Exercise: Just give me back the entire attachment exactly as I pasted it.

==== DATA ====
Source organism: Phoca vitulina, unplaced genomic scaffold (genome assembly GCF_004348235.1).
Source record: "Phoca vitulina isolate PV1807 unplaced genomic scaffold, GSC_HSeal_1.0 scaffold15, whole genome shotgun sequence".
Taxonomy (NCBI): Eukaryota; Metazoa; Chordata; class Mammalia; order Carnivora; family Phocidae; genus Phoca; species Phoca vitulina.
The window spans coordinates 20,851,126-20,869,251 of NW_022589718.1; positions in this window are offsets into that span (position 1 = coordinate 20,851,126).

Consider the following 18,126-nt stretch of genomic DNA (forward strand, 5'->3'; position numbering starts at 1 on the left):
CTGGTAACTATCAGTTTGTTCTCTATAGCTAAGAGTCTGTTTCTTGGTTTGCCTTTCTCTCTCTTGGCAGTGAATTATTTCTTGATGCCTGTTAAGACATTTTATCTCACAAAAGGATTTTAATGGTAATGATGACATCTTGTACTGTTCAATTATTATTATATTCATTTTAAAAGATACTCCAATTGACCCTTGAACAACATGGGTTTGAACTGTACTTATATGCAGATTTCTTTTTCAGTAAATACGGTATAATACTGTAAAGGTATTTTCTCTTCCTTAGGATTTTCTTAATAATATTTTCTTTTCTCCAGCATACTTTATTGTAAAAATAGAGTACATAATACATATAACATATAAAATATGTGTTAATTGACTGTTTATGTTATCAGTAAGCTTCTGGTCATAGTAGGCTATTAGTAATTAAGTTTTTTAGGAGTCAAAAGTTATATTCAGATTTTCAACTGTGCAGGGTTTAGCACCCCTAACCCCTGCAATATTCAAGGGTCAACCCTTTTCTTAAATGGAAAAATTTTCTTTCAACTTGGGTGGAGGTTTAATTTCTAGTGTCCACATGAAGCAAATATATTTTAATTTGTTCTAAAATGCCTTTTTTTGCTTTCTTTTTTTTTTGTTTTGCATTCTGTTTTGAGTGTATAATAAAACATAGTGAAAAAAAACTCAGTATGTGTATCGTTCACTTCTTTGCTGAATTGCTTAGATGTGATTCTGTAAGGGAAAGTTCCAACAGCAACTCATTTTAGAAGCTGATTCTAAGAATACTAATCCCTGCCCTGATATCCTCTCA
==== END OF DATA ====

Source organism: Phoca vitulina, unplaced genomic scaffold (genome assembly GCF_004348235.1).
Source record: "Phoca vitulina isolate PV1807 unplaced genomic scaffold, GSC_HSeal_1.0 scaffold15, whole genome shotgun sequence".
Taxonomy (NCBI): Eukaryota; Metazoa; Chordata; class Mammalia; order Carnivora; family Phocidae; genus Phoca; species Phoca vitulina.
The window spans coordinates 20,851,126-20,869,251 of NW_022589718.1; positions in this window are offsets into that span (position 1 = coordinate 20,851,126).

Consider the following 18,126-nt stretch of genomic DNA (forward strand, 5'->3'; position numbering starts at 1 on the left):
CTGGTAACTATCAGTTTGTTCTCTATAGCTAAGAGTCTGTTTCTTGGTTTGCCTTTCTCTCTCTTGGCAGTGAATTATTTCTTGATGCCTGTTAAGACATTTTATCTCACAAAAGGATTTTAATGGTAATGATGACATCTTGTACTGTTCAATTATTATTATATTCATTTTAAAAGATACTCCAATTGACCCTTGAACAACATGGGTTTGAACTGTACTTATATGCAGATTTCTTTTTCAGTAAATACGGTATAATACTGTAAAGGTATTTTCTCTTCCTTAGGATTTTCTTAATAATATTTTCTTTTCTCCAGCATACTTTATTGTAAAAATAGAGTACATAATACATATAACATATAAAATATGTGTTAATTGACTGTTTATGTTATCAGTAAGCTTCTGGTCATAGTAGGCTATTAGTAATTAAGTTTTTTAGGAGTCAAAAGTTATATTCAGATTTTCAACTGTGCAGGGTTTAGCACCCCTAACCCCTGCAATATTCAAGGGTCAACCCTTTTCTTAAATGGAAAAATTTTCTTTCAACTTGGGTGGAGGTTTAATTTCTAGTGTCCACATGAAGCAAATATATTTTAATTTGTTCTAAAATGCCTTTTTTTGCTTTCTTTTTTTTTTGTTTTGCATTCTGTTTTGAGTGTATAATAAAACATAGTGAAAAAAAACTCAGTATGTGTATCGTTCACTTCTTTGCTGAATTGCTTAGATGTGATTCTGTAAGGGAAAGTTCCAACAGCAACTCATTTTAGAAGCTGATTCTAAGAATACTAATCCCTGCCCTGATATCCTCTCA